Housebuilding activity increased during September at the greatest rate seen since January. Many developers reported sustained demand and improved market conditions.
The upturn in residential property activity has assisted the construction industry in returning to growth, with the Purchasing Managers’ Index (PMI) showing its first growth for four months.
In September, the PMI reading was 52.3, above the score of 50 which represents stagnation. This figure was also above the 49.2 recorded in August and more than the 49 expected by economists.
Tim Moore, senior economist at IHS Markit and author of the Index, noted: ‘UK construction companies moved back into expansion mode during September, led by a swift recovery in residential building from the three-and-a-half year low recorded in June.’
‘Resilient housing market conditions and a renewed upturn in civil engineering activity helped to drive an overall improvement in construction output volumes for the first time since the EU referendum. A number of survey respondents noted that Brexit-related anxiety has receded among clients, although it remained a factor behind the ongoing decline in commercial building work.’
Given the need for new homes in Britain, the rise in new home construction is a sure step in the right direction. This should be helped by the announcement of Government support to increase new home delivery.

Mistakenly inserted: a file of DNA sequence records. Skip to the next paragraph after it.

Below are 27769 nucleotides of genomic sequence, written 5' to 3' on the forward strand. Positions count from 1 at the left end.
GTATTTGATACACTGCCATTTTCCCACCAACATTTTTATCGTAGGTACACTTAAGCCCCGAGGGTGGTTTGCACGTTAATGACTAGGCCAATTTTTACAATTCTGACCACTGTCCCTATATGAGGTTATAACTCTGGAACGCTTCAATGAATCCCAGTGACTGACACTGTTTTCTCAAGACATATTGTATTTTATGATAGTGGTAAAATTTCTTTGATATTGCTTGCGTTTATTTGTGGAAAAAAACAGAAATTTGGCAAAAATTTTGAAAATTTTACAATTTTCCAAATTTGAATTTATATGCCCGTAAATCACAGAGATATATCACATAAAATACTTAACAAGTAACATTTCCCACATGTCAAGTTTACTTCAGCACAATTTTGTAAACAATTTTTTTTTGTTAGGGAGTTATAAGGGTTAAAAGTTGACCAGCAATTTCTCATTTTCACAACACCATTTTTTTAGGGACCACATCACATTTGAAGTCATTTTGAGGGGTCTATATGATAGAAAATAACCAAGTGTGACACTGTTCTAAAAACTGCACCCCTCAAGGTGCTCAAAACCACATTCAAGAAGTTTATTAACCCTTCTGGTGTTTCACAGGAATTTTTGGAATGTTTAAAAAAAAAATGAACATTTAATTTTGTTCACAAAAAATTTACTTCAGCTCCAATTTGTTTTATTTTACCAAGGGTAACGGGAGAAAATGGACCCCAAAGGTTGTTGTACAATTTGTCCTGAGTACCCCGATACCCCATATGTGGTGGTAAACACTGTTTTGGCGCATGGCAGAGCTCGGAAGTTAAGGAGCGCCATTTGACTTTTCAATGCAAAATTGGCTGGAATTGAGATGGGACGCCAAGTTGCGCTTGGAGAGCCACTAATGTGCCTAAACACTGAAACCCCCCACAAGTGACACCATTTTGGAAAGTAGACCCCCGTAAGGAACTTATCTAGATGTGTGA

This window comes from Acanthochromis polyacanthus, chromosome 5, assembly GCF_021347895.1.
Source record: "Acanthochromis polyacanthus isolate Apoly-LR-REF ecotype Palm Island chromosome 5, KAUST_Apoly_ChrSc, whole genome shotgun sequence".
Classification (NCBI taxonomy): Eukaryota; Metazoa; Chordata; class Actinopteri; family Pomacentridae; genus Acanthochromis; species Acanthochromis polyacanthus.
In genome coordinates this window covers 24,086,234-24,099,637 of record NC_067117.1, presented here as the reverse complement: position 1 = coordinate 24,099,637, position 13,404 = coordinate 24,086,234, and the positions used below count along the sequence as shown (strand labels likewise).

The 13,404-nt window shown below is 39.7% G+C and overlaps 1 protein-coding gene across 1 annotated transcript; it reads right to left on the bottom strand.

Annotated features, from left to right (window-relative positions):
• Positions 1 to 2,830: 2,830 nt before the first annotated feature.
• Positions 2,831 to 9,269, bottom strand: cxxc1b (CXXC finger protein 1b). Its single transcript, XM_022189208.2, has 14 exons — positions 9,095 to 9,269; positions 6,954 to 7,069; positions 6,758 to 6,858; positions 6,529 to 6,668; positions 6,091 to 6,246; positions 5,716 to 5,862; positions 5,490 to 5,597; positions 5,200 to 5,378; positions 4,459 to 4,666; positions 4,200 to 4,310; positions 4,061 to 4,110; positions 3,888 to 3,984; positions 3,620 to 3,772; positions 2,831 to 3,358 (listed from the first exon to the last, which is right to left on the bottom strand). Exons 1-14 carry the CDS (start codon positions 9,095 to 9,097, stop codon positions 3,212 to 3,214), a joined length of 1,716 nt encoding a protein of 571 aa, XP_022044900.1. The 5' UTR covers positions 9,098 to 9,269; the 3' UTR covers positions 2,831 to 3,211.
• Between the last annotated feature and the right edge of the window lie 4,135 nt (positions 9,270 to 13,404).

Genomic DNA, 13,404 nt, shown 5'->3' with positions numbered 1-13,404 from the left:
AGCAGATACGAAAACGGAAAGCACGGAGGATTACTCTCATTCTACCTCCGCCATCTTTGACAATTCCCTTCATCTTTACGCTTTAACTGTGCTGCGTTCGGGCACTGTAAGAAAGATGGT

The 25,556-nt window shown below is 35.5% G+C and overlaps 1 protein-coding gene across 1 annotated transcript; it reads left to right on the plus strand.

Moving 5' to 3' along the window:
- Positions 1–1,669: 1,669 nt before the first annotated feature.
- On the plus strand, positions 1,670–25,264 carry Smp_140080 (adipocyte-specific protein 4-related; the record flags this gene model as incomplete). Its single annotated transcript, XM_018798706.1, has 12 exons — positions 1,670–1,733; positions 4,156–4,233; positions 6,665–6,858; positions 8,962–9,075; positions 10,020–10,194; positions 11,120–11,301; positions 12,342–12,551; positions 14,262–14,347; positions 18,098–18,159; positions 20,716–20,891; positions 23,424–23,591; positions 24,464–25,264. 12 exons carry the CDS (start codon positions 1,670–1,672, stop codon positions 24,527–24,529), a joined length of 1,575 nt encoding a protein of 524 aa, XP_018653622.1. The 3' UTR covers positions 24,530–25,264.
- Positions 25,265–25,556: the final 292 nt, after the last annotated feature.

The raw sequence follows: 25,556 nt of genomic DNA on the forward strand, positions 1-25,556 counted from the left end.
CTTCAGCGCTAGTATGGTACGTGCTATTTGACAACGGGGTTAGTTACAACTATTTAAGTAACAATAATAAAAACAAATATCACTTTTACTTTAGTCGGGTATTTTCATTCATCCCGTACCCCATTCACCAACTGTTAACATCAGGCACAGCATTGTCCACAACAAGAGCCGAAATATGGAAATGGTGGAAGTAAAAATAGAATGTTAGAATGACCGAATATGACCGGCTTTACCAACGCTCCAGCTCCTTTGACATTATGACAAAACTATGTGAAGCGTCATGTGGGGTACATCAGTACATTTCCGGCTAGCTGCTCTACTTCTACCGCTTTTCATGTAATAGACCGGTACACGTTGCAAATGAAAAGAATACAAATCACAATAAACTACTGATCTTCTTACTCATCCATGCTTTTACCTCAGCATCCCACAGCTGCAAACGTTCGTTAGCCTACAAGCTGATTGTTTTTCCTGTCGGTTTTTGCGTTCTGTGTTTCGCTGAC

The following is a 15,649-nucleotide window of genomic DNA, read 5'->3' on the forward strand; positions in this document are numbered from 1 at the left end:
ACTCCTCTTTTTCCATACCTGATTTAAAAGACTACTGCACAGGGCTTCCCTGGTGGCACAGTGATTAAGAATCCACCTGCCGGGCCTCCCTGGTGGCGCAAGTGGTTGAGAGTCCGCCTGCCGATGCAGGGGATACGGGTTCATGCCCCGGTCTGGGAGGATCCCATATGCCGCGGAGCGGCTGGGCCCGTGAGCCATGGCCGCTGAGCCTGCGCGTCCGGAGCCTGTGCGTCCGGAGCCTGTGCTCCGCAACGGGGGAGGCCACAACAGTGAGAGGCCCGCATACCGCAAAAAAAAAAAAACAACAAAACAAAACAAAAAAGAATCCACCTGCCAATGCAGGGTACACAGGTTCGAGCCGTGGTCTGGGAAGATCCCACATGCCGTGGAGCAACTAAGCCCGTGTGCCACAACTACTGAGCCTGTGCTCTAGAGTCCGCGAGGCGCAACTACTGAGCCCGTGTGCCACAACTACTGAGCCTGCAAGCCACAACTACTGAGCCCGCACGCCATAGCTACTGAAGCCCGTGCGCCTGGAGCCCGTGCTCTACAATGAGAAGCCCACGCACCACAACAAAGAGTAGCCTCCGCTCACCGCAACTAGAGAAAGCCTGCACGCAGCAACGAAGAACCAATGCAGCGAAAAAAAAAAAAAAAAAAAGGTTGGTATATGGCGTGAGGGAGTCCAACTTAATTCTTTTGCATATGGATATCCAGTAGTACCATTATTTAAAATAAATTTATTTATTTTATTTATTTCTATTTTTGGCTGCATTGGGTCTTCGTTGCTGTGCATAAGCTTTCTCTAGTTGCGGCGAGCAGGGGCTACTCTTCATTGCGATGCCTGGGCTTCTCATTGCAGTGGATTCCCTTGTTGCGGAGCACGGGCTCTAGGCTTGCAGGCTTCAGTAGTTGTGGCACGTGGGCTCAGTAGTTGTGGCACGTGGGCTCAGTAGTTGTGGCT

John Tutte, chief executive officer at Redrow commented: ‘It is encouraging to see housebuilding has not been impacted by Brexit and is underpinning an upturn in UK construction activity.’
‘At Redrow we have been gearing ourselves up for growth over a number of years, building many more high quality homes to create new sustainable communities in response to increased demand. Last year we increased completions by 17% and we have doubled our annual output over the past five years to 4,700 much-needed new homes-our forward order book is also at record levels,’ he continued.
Concluding, Mr Tutte said: ‘Any Government policy that has the potential to continue to accelerate housebuilding is very welcome but, as ever, the devil is in the detail and we are watching closely to see how this unfolds in the run to the Autumn Statement. Meanwhile, we are doing whatever we can continue to build more new homes, including efforts to boost the number and quality of the talented people we employ to overcome the skills shortage and also continuing to identify and acquire high quality sites.’